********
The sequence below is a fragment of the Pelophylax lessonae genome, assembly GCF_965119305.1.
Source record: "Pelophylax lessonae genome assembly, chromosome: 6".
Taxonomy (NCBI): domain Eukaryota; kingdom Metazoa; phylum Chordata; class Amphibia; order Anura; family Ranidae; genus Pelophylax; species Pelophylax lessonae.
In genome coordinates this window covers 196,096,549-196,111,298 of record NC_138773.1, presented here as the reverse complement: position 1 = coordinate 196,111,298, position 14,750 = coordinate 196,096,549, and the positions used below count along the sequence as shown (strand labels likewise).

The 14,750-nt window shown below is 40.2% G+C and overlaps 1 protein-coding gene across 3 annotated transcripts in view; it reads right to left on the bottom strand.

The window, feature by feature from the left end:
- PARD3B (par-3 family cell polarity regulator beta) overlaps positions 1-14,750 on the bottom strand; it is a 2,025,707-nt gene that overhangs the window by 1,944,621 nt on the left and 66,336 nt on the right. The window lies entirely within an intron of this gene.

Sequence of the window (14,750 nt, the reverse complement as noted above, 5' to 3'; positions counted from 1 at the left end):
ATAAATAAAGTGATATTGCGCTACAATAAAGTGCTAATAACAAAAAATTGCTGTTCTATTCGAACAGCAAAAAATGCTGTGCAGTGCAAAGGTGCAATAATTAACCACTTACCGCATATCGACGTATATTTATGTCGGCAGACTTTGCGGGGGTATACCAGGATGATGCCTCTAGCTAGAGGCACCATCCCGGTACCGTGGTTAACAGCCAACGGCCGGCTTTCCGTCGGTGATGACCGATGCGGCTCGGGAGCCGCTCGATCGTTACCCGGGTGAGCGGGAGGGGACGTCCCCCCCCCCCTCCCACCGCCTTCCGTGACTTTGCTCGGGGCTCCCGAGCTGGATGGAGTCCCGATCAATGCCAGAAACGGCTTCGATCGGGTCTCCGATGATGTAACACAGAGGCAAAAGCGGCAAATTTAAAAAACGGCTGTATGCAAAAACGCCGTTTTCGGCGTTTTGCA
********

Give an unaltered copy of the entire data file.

The sequence below is a fragment of the Pelophylax lessonae genome, assembly GCF_965119305.1.
Source record: "Pelophylax lessonae genome assembly, chromosome: 6".
Taxonomy (NCBI): domain Eukaryota; kingdom Metazoa; phylum Chordata; class Amphibia; order Anura; family Ranidae; genus Pelophylax; species Pelophylax lessonae.
In genome coordinates this window covers 196,096,549-196,111,298 of record NC_138773.1, presented here as the reverse complement: position 1 = coordinate 196,111,298, position 14,750 = coordinate 196,096,549, and the positions used below count along the sequence as shown (strand labels likewise).

The 14,750-nt window shown below is 40.2% G+C and overlaps 1 protein-coding gene across 3 annotated transcripts in view; it reads right to left on the bottom strand.

The window, feature by feature from the left end:
- PARD3B (par-3 family cell polarity regulator beta) overlaps positions 1-14,750 on the bottom strand; it is a 2,025,707-nt gene that overhangs the window by 1,944,621 nt on the left and 66,336 nt on the right. The window lies entirely within an intron of this gene.

Sequence of the window (14,750 nt, the reverse complement as noted above, 5' to 3'; positions counted from 1 at the left end):
ATAAATAAAGTGATATTGCGCTACAATAAAGTGCTAATAACAAAAAATTGCTGTTCTATTCGAACAGCAAAAAATGCTGTGCAGTGCAAAGGTGCAATAATTAACCACTTACCGCATATCGACGTATATTTATGTCGGCAGACTTTGCGGGGGTATACCAGGATGATGCCTCTAGCTAGAGGCACCATCCCGGTACCGTGGTTAACAGCCAACGGCCGGCTTTCCGTCGGTGATGACCGATGCGGCTCGGGAGCCGCTCGATCGTTACCCGGGTGAGCGGGAGGGGACGTCCCCCCCCCCCTCCCACCGCCTTCCGTGACTTTGCTCGGGGCTCCCGAGCTGGATGGAGTCCCGATCAATGCCAGAAACGGCTTCGATCGGGTCTCCGATGATGTAACACAGAGGCAAAAGCGGCAAATTTAAAAAACGGCTGTATGCAAAAACGCCGTTTTCGGCGTTTTGCA